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LETTER TO EDITOR
Adv Biomed Res 2022,  11:53

Retrospective analysis of thalassemia patients in secondary care hospital: Ras Al Khaimah, United Arab Emirates


Department of Internal Medicine, RAK Medical and Health Sciences University, RAK, UAE

Date of Submission20-Dec-2020
Date of Acceptance12-Feb-2022
Date of Web Publication29-Jun-2022

Correspondence Address:
Dr. Pooja Shivappa
Department of Basic Sciences, RAK Medical and Health Sciences University, RAK
UAE
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Source of Support: None, Conflict of Interest: None


DOI: 10.4103/abr.abr_302_20

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How to cite this article:
Assadi RR, Sadhu S, Fatima F, Bhat R, Shivappa P. Retrospective analysis of thalassemia patients in secondary care hospital: Ras Al Khaimah, United Arab Emirates. Adv Biomed Res 2022;11:53

How to cite this URL:
Assadi RR, Sadhu S, Fatima F, Bhat R, Shivappa P. Retrospective analysis of thalassemia patients in secondary care hospital: Ras Al Khaimah, United Arab Emirates. Adv Biomed Res [serial online] 2022 [cited 2022 Dec 5];11:53. Available from: https://www.advbiores.net/text.asp?2022/11/1/53/349254



Sir,

Thalassemia, a genetic disorder, results in the production of abnormal hemoglobin (Hb). A mature Hb molecule is an oligomer composed of four subunits (monomers) two alpha-globin (α-globin) and two beta-globin (β-globin) polypeptides attached to a heme prosthetic group.[1] In alpha-thalassemia (α-thalassemia), there is a decrease in the making of α-globin chains, and this results in a reduced red cell (erythrocyte) Hb level. In beta-thalassemia (β-thalassemia), there is a decline in the production of β-globin chains leading to unpaired α-globin chains as a by-product, which, being unstable erythroid precursors, precipitate and result in injury to the membrane as well as the unfolding of the protein response leading to toxicity and death of the cells.[1] In Thalassemia major, the child inherits two defective globin genes (one each from a parent), while in Thalassemia minor, only one defective globin gene is inherited (from only one parent). Ineffective erythropoiesis is responsible for the typical symptoms of thalassemia. Classical symptoms of Thalassemia major include pallor, poor development, and abdominal enlargement in children and infants. Radiological evidence in these children and young adults includes thinning of the long bones with a “sun-ray appearance” and “dilation of the marrow cavities”. The skull also develops a “hair-on-end” appearance due to an increase in the width in the diploic space. Some patients also have enlarged maxillary sinuses along with a tendency to have a maxillary overbite.[2]

Thalassemia has overwhelmed the healthcare systems in several regions, notably the Mediterranean, Middle East, and North Africa as well as parts of Central Asia, the Indian subcontinent, and South-East Asia. A historical presence of malaria, the role of which is emphasized by a case-control study in Liberia, showed evidence of protection of β-thalassemia heterozygotes from malaria.[3] This, along with a cultural practice of consanguineous marriages is assumed as some of the factors responsible for the endemic nature of α- and β-thalassemia in almost all Arab countries.[4]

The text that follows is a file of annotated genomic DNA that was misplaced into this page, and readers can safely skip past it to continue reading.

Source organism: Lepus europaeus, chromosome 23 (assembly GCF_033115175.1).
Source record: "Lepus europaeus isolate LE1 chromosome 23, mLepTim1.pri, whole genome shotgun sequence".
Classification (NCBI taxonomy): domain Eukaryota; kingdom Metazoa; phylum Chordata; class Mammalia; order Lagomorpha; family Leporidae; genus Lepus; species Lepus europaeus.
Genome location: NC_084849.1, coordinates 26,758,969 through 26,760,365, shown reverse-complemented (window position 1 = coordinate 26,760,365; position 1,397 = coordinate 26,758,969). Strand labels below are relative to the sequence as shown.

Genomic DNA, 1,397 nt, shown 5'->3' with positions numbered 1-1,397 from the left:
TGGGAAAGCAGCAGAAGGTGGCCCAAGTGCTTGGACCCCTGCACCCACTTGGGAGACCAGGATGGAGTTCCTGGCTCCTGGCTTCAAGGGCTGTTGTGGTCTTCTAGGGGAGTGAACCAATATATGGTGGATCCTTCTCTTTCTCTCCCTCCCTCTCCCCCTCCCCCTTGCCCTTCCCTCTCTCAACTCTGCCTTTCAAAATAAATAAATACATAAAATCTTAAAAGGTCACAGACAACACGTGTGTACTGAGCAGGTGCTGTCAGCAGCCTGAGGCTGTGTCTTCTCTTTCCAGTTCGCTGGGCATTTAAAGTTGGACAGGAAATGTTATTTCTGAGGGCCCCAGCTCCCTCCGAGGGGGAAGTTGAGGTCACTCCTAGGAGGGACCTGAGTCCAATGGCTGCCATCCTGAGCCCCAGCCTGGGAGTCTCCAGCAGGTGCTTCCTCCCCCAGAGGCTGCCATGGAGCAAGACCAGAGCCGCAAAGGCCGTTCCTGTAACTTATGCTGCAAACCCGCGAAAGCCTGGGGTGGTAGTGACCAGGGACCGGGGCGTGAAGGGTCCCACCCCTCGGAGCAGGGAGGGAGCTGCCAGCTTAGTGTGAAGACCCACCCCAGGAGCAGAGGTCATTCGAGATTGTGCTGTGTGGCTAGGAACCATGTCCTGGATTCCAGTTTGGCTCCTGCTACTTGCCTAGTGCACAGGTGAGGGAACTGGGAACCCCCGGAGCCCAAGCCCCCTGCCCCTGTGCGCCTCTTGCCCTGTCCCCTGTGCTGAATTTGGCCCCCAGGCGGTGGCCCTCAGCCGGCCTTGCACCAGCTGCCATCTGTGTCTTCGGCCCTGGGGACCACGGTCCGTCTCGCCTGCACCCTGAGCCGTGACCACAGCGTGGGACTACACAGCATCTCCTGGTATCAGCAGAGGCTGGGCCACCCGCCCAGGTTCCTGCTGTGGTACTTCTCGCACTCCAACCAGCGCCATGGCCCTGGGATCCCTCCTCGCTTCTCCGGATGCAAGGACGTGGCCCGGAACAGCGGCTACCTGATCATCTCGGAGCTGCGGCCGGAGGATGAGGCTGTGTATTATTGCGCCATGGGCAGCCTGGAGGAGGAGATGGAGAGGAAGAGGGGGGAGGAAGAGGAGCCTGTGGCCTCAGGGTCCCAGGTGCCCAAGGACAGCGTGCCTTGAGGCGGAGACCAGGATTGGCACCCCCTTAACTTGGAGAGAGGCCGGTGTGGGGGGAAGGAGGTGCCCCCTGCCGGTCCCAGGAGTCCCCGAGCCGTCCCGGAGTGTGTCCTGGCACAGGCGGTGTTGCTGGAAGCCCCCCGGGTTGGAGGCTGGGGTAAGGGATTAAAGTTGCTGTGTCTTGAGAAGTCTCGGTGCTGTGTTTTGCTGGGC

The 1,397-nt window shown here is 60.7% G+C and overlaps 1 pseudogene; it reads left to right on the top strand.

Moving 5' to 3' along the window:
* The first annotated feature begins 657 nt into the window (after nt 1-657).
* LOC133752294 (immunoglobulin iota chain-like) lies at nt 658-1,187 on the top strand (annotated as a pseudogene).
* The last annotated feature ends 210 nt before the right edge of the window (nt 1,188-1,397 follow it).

Deoxyribonucleic acid (DNA) studies performed on Emirati newborn babies and adults in addition to 800 individuals of different nationalities selected at random revealed that “the frequency of β-globin gene defect including the β-thal, βs gene and abnormal hemoglobins is estimated at 8.5%.” A majority of the mutations seen are of the severe β0-thalassemia variety.[5]

Thalassemia in the UAE has proved to be problematic due to a considerable number of homozygotes who require regular blood transfusions along with chelation therapy. Repeated blood transfusions can result in significant complications including iron overload, bone deformities, and cardiovascular illnesses.[6]

We performed a study that was cross-sectional and retrospective, and included only patients with Thalassemia, at the Thalassemia Centre affiliated to Ibrahim bin Hamad Obaidullah hospital, which was established in 2017. At the time of the study, it was providing treatment for 22 inpatients of various nationalities; both sex (7 males and 15 females).

Our work involved studying the medical records of these patients and identifying factors common among them. Using the “Wareed” electronic healthcare information system software, the medical records of the 22 patients were reviewed. The patients included were those suffering from Thalassemia Major. Those with Thalassemia Minor or other blood disorders were excluded.

There was no direct contact or effect on the participants of this study as it was a retrospective descriptive study. Information collected included demographics such as age, sex, marital status, and details about the condition such as type of thalassemia, average Hb levels, frequency of transfusion, amount and type of blood product received, and complications [Table 1].
Table 1: Distribution of the various parameters assessed

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The clinical data collected were reviewed and analyzed by descriptive statistics using Statistical Package for Social Sciences (SPSS) 26 and the Chi-square test.

Our study indicated that most patients continued to lead a normal life with marital status represented in the table below but when family history was elicited, a few of the patients reported that they had family members or parents who were carriers of thalassemia.

The patients under our study belonged to different nationalities and were not specific to any one location. We found that majority of those affected had the blood groups: O positive and A positive.

Based on their medical records, the medications which all the patients took regularly with slight dose variations include desferroxime 1500 mg OD, folic acid 5 mg, cholecalciferol 10,000 IU weekly, calcium carbonate 600 mg OD.

Our study showed a female predominance, and a significant number of factors were common amongst our patients which include a history of allergies, splenomegaly, secondary hemochromatosis, splenectomy, vitamin D deficiency, osteoporosis, heart diseases, and infections.